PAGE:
It’s far easier for me to understand people wanting to keep cell phone numbers private. After all, calls to those numbers can result in a lot of interruptions to your life given you take a cell phone with you everywhere. Home phone numbers are a mixed bag, but for me there doesn’t seem to be a compelling argument for choosing to keep your address private in most cases.

    Note here that I’m talking about making the choice to keep your address and phone private. In general I do think people should have a choice because for some people there are very good reasons to do so but I think for the vast majority of people there is little reason to make such a choice. I’m not going to make a stand saying the privatization of address and phone numbers is a bad thing, but it is certainly an inconvenient thing and it’s an interesting change to observe that’s taken place quite recently.

    And yes, if you spend a few minutes looking around you’ll easily find my name, phone number, address, and a substantial additional amount of information about me which is almost all available because I’ve put it there. I’ve been using my real name on forums and the Internet since the mid-90s so there’s quite a lot you can look through.

    1. Adam MillerAdam Miller

      I wonder whether in the age of the white pages, the proportion of people choosing to be unlisted, using only a first initial or taking other steps toward privacy skewed significantly toward women.

      1. GlowBoy

        Yes, being unlisted in white pages phone directories was skewed very heavily towards women. I remember knowing quite a few women who were unlisted because of telephone-based harassment, and it used to be quite common for women to receive “heavy breathing” calls, or hangups once the caller heard their voice.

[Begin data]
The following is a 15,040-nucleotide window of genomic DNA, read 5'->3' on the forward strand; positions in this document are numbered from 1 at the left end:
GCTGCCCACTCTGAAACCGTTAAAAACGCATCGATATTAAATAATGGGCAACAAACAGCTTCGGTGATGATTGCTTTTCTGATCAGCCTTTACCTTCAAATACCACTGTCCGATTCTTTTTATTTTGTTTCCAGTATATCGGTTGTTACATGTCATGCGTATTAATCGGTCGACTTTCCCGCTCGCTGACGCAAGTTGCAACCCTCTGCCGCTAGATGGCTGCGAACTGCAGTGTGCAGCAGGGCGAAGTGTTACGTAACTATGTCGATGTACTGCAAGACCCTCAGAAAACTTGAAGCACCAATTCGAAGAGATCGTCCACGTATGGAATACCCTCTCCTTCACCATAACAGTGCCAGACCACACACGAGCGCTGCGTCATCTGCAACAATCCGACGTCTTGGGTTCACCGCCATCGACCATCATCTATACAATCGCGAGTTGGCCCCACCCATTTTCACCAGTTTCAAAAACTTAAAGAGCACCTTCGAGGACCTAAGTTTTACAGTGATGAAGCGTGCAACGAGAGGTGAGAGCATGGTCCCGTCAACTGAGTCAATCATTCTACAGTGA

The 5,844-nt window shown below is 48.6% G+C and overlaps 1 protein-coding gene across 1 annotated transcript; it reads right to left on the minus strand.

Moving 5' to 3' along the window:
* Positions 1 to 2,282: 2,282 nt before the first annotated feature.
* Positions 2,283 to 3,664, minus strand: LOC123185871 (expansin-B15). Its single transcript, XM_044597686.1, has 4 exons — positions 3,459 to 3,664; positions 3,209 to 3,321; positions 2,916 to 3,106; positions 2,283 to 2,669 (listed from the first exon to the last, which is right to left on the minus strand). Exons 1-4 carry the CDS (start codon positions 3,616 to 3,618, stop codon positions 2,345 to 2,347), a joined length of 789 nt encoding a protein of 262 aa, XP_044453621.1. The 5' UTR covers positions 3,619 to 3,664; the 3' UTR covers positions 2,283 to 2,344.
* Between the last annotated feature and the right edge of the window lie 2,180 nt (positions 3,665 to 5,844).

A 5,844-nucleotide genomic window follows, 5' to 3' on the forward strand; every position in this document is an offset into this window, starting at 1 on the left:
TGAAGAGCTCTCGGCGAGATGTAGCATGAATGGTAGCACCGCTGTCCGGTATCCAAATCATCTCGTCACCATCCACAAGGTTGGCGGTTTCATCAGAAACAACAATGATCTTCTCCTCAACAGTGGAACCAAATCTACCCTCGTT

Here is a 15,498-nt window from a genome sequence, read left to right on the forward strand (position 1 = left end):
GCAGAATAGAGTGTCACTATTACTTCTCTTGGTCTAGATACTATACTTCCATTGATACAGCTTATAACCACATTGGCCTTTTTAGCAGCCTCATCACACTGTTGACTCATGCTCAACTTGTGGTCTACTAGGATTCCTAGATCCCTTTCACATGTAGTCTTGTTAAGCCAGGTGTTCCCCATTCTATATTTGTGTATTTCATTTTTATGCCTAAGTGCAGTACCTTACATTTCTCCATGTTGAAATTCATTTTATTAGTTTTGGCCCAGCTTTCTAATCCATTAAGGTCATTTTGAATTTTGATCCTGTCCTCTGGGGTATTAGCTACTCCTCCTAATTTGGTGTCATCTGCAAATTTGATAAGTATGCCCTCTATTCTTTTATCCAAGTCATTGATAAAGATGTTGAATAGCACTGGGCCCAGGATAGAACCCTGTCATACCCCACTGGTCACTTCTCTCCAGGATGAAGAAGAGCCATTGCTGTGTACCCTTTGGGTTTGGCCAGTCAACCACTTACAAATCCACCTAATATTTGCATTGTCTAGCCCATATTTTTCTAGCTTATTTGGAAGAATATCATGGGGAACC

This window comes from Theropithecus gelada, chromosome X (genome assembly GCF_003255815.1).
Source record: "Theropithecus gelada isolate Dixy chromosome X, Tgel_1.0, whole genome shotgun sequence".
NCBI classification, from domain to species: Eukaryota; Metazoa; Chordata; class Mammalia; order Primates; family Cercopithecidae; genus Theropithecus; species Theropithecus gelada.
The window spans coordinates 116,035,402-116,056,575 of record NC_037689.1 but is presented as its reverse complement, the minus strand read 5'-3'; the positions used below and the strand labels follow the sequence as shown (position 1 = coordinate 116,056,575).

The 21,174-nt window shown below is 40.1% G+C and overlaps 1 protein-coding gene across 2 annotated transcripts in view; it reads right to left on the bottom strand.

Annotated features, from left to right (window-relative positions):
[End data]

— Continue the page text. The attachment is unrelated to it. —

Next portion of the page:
2. L Peterson

        Personal Anecdote: My grandfather passed away decades ago and my grandmother still has his name listed in the phone book instead of hers for similar reasons.

    2. GlowBoy

      I don’t think it’s necessarily a new phenomenon that people want to keep their phone number and physical address private. As Adam points out below, when printed phone books were the norm it was very common for people (particularly women) to either be unlisted completely, or to leave their address out of the listing.

      What IS a new phenomenon is society taking harassment issues – ranging all the way to low-level heavy-breathing calls to outright hate crimes – seriously. Until recently all but the most serious offenses were accepted as an unfortunate fact of life, and victims were expected to suck it up and deal with it.

  6. Serafina ScheelSerafina Scheel

    Thanks for the thought-provoking post. I agree that there has to be some way to find a better balance between people being engaged and maintaining their safety.

    There’s a value in making people accountable for their positions on public matters by providing their name and interest. I live in Prospect Park where there is an old-fashioned neighborhood e-list moderated by a group of resident volunteers. It does allow anonymous posting on matters of local interest, which often makes me uncomfortable. People have made horribly racist statements directed at specific neighbors who have not chosen the cloak of anonymity for their opinions. Partly this is the fault of the moderators. Some have argued that it’s good because people feel more free to express unpopular opinions; our votes are private, why not our positions on public policy? Speaking from my own experience, however, I’m more likely to be more thoughtful and respectful of others when I’m advocating from my real identity.